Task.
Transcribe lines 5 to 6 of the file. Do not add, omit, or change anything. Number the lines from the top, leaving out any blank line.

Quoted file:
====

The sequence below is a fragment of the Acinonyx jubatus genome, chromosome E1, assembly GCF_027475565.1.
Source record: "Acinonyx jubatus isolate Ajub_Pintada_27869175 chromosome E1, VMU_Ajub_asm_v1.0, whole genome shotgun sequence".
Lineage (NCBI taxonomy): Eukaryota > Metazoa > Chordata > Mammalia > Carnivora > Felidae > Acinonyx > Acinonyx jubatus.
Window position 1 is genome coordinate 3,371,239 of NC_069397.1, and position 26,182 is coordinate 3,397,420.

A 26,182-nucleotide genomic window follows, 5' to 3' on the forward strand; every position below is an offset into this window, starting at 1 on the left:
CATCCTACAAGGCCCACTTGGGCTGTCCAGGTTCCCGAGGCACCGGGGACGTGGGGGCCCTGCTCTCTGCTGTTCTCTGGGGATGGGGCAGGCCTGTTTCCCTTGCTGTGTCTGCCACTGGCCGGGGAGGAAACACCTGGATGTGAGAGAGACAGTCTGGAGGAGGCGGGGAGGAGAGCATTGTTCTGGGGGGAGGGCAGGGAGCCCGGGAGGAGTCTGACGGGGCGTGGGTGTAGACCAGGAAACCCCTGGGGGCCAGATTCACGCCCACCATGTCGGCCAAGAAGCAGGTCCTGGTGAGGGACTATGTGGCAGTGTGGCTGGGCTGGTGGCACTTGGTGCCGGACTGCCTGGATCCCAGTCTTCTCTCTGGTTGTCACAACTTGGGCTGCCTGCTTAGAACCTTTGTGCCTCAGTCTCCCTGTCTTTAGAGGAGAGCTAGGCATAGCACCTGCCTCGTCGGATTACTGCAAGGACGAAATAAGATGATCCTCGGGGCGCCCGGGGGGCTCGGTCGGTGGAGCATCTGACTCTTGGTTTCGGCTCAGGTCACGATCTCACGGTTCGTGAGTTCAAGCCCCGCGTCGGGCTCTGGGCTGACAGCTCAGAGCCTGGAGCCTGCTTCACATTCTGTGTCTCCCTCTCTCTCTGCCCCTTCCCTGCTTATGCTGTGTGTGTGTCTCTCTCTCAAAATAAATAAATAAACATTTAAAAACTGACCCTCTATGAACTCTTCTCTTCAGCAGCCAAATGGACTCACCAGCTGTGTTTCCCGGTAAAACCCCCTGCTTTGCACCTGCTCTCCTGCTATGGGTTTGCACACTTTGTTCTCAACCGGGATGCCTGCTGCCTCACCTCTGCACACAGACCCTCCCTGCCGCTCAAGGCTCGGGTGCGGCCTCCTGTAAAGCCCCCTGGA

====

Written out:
A 26,182-nucleotide genomic window follows, 5' to 3' on the forward strand; every position below is an offset into this window, starting at 1 on the left:
CATCCTACAAGGCCCACTTGGGCTGTCCAGGTTCCCGAGGCACCGGGGACGTGGGGGCCCTGCTCTCTGCTGTTCTCTGGGGATGGGGCAGGCCTGTTTCCCTTGCTGTGTCTGCCACTGGCCGGGGAGGAAACACCTGGATGTGAGAGAGACAGTCTGGAGGAGGCGGGGAGGAGAGCATTGTTCTGGGGGGAGGGCAGGGAGCCCGGGAGGAGTCTGACGGGGCGTGGGTGTAGACCAGGAAACCCCTGGGGGCCAGATTCACGCCCACCATGTCGGCCAAGAAGCAGGTCCTGGTGAGGGACTATGTGGCAGTGTGGCTGGGCTGGTGGCACTTGGTGCCGGACTGCCTGGATCCCAGTCTTCTCTCTGGTTGTCACAACTTGGGCTGCCTGCTTAGAACCTTTGTGCCTCAGTCTCCCTGTCTTTAGAGGAGAGCTAGGCATAGCACCTGCCTCGTCGGATTACTGCAAGGACGAAATAAGATGATCCTCGGGGCGCCCGGGGGGCTCGGTCGGTGGAGCATCTGACTCTTGGTTTCGGCTCAGGTCACGATCTCACGGTTCGTGAGTTCAAGCCCCGCGTCGGGCTCTGGGCTGACAGCTCAGAGCCTGGAGCCTGCTTCACATTCTGTGTCTCCCTCTCTCTCTGCCCCTTCCCTGCTTATGCTGTGTGTGTGTCTCTCTCTCAAAATAAATAAATAAACATTTAAAAACTGACCCTCTATGAACTCTTCTCTTCAGCAGCCAAATGGACTCACCAGCTGTGTTTCCCGGTAAAACCCCCTGCTTTGCACCTGCTCTCCTGCTATGGGTTTGCACACTTTGTTCTCAACCGGGATGCCTGCTGCCTCACCTCTGCACACAGACCCTCCCTGCCGCTCAAGGCTCGGGTGCGGCCTCCTGTAAAGCCCCCTGGA